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Can't remember off hand, but I'm pretty sure that "dealer mode 2" is the easier of the two to do yourself (don't have my manual with me to check). Just to warn you, the grounding for two seconds then breaking/connecting and grounding continuously procedure takes a fews tries to get right (at least it did for me). Reading the codes displayed is also tricky, but they will repeat over and over. A good thing to do is have a friend with you can write down the codes as you're reading them, so you aren't trying to hold the ground, read the blinking light, and write numbers so you know you have all the codes.
Also, these codes will only show problems that are involved with the FI system. So, if for example, your stator was going/gone bad it would not make the FI light come on.
Hopefully you're able to figure out what's wrong and it is something easy to fix like a loose connector.
 

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Discussion Starter #8
Can't remember off hand, but I'm pretty sure that "dealer mode 2" is the easier of the two to do yourself (don't have my manual with me to check). Just to warn you, the grounding for two seconds then breaking/connecting and grounding continuously procedure takes a fews tries to get right (at least it did for me). Reading the codes displayed is also tricky, but they will repeat over and over. A good thing to do is have a friend with you can write down the codes as you're reading them, so you aren't trying to hold the ground, read the blinking light, and write numbers so you know you have all the codes.
Also, these codes will only show problems that are involved with the FI system. So, if for example, your stator was going/gone bad it would not make the FI light come on.
Hopefully you're able to figure out what's wrong and it is something easy to fix like a loose connector.

Thanks, that's what I was going to do later, just been working insane hours.

The FI light comes on, so it's something the dealer mode will show.
 

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if the bike sat around a lot or got bad fuel i would suggest running some injector cleaner through it. My FI light would pop on occasionally and then turn off by itself or when I turned it off and back on.

Just an inexpensive thought to try out.
 

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Discussion Starter #10
I think it gave me error code 62 or 64.

Messed around, then it started blinking. I couldn't reproduce it. I couldn't enter dealer mode #2 either.
 

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pull the tank and make sure all the connectors are connected. If i am remembering correctly this code relates to a sensor on the air box. more then likely it is unplugged. if not there are ways to test the component.
 

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Discussion Starter #12
pull the tank and make sure all the connectors are connected. If i am remembering correctly this code relates to a sensor on the air box. more then likely it is unplugged. if not there are ways to test the component.
Thanks, FI light was on when I went riding today. I took off the seat and finally got it to dealer mode one. Gave me 2 long blips and 3 short. (Maybe 3/3?)

Which doesn't make sense, since the manual says: Oxygen sensor inactivation, wiring open or short (Europe Models)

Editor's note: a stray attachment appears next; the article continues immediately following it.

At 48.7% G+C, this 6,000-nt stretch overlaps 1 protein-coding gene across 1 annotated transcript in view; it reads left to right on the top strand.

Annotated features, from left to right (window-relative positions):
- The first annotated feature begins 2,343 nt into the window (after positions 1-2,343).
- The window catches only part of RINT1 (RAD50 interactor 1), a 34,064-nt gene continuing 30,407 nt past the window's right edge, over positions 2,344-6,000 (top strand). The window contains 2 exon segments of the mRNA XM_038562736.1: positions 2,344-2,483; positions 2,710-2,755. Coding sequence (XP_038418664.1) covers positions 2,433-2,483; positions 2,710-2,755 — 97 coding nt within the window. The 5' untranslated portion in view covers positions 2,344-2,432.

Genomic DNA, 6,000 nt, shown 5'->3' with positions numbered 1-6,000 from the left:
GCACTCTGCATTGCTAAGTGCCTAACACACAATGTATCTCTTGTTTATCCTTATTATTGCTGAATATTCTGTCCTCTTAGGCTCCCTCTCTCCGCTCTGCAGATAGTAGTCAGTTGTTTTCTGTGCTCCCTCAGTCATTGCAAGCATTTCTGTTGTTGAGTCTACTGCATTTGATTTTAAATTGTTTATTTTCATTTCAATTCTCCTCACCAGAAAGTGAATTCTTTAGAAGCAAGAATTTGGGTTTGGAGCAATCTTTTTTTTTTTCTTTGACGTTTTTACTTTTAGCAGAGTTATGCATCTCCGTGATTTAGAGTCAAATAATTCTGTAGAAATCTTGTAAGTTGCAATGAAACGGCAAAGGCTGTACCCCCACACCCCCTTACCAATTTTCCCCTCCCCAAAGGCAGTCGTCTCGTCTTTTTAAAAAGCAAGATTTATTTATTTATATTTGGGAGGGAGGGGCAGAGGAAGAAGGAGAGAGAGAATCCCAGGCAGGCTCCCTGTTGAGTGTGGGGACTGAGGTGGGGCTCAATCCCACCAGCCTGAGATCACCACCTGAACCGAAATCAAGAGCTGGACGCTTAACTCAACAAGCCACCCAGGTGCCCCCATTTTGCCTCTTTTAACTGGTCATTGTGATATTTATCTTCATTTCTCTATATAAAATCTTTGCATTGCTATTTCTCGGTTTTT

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Discussion Starter #13
Thanks, FI light was on when I went riding today. I took off the seat and finally got it to dealer mode one. Gave me 2 long blips and 3 short. (Maybe 3/3?)

Which doesn't make sense, since the manual says: Oxygen sensor inactivation, wiring open or short (Europe Models)
Fan comes on when FI light does too. Sound familiar?

I need to get a better code so I can find out what the problem is.
 

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Discussion Starter #15
Very easy to miss read the blips as short or long.
Possibly, one stays there longer than the other. 1 second vs .5 seconds. I just need to verify what the issue is. Seems if it gets real cold it has issues starting and the FI light comes on. I work the next few days, so when I get off I'll try again since I have to jet out early in the morning.
 

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Fan comes on when FI light does too. Sound familiar?

I need to get a better code so I can find out what the problem is.
Completely agreed about getting a solid code(s); you're taking a stab in the dark without one and wasting your time trying to blindly troubleshoot. Perfect example: "Gave me 2 long blips and 3 short." This would indicate code 23, which isn't a code at all.

With the fan issue, are you talking about when the bike is running? Or does this happen while you're checking the codes? If the radiator fan is coming on and off consistently with the FI light while you're checking codes, this would indicate a blatant short. If you meant that this happens while the bike is running, can you elaborate a little bit more on environmental conditions? As in, does the FI light come on immediately when the bike is started? If so, does the fan also immediately start up and stay running? This would also indicate a short somewhere in the circuit, especially if when the FI light goes out, the fan also simultaneously cuts out. Electrical gremlins like this can be extremely frustrating, but are solvable since you have the schematics. I would try to isolate the problem as much as possible off the bike, and then get REALLY intimate with the schematics once you've nailed it down as best as you can :)